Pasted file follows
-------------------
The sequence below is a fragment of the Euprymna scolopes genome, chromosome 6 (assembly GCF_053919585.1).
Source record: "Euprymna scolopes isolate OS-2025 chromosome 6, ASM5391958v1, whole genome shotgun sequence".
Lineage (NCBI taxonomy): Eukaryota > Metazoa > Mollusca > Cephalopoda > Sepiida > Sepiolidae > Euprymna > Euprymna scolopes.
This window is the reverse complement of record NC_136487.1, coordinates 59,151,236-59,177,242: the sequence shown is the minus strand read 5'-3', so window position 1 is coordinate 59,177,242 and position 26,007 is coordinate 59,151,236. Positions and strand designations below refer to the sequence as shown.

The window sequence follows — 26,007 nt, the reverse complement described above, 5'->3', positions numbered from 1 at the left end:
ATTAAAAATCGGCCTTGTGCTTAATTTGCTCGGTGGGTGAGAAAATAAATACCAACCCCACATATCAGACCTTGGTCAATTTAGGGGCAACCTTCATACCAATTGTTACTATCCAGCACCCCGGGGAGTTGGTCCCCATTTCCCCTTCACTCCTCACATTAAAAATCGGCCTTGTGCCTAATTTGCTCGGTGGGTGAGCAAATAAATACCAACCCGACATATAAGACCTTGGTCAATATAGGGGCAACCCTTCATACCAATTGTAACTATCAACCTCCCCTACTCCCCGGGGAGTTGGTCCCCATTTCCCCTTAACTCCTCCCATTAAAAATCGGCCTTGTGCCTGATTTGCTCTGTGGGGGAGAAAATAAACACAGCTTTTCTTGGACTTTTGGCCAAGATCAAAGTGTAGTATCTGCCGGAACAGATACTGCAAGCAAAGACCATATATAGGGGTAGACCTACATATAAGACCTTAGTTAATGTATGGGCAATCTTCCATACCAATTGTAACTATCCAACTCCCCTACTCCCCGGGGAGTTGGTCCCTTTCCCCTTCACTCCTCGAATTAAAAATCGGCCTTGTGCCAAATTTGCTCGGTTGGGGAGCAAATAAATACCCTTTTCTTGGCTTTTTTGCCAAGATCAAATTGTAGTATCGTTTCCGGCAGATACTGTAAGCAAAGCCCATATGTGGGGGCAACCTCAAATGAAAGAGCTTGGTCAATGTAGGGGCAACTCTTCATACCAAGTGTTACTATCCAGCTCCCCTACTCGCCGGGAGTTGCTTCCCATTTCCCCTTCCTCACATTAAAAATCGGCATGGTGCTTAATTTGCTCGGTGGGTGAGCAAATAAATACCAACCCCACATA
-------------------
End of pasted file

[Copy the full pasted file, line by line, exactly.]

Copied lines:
The sequence below is a fragment of the Euprymna scolopes genome, chromosome 6 (assembly GCF_053919585.1).
Source record: "Euprymna scolopes isolate OS-2025 chromosome 6, ASM5391958v1, whole genome shotgun sequence".
Lineage (NCBI taxonomy): Eukaryota > Metazoa > Mollusca > Cephalopoda > Sepiida > Sepiolidae > Euprymna > Euprymna scolopes.
This window is the reverse complement of record NC_136487.1, coordinates 59,151,236-59,177,242: the sequence shown is the minus strand read 5'-3', so window position 1 is coordinate 59,177,242 and position 26,007 is coordinate 59,151,236. Positions and strand designations below refer to the sequence as shown.

The window sequence follows — 26,007 nt, the reverse complement described above, 5'->3', positions numbered from 1 at the left end:
ATTAAAAATCGGCCTTGTGCTTAATTTGCTCGGTGGGTGAGAAAATAAATACCAACCCCACATATCAGACCTTGGTCAATTTAGGGGCAACCTTCATACCAATTGTTACTATCCAGCACCCCGGGGAGTTGGTCCCCATTTCCCCTTCACTCCTCACATTAAAAATCGGCCTTGTGCCTAATTTGCTCGGTGGGTGAGCAAATAAATACCAACCCGACATATAAGACCTTGGTCAATATAGGGGCAACCCTTCATACCAATTGTAACTATCAACCTCCCCTACTCCCCGGGGAGTTGGTCCCCATTTCCCCTTAACTCCTCCCATTAAAAATCGGCCTTGTGCCTGATTTGCTCTGTGGGGGAGAAAATAAACACAGCTTTTCTTGGACTTTTGGCCAAGATCAAAGTGTAGTATCTGCCGGAACAGATACTGCAAGCAAAGACCATATATAGGGGTAGACCTACATATAAGACCTTAGTTAATGTATGGGCAATCTTCCATACCAATTGTAACTATCCAACTCCCCTACTCCCCGGGGAGTTGGTCCCTTTCCCCTTCACTCCTCGAATTAAAAATCGGCCTTGTGCCAAATTTGCTCGGTTGGGGAGCAAATAAATACCCTTTTCTTGGCTTTTTTGCCAAGATCAAATTGTAGTATCGTTTCCGGCAGATACTGTAAGCAAAGCCCATATGTGGGGGCAACCTCAAATGAAAGAGCTTGGTCAATGTAGGGGCAACTCTTCATACCAAGTGTTACTATCCAGCTCCCCTACTCGCCGGGAGTTGCTTCCCATTTCCCCTTCCTCACATTAAAAATCGGCATGGTGCTTAATTTGCTCGGTGGGTGAGCAAATAAATACCAACCCCACATA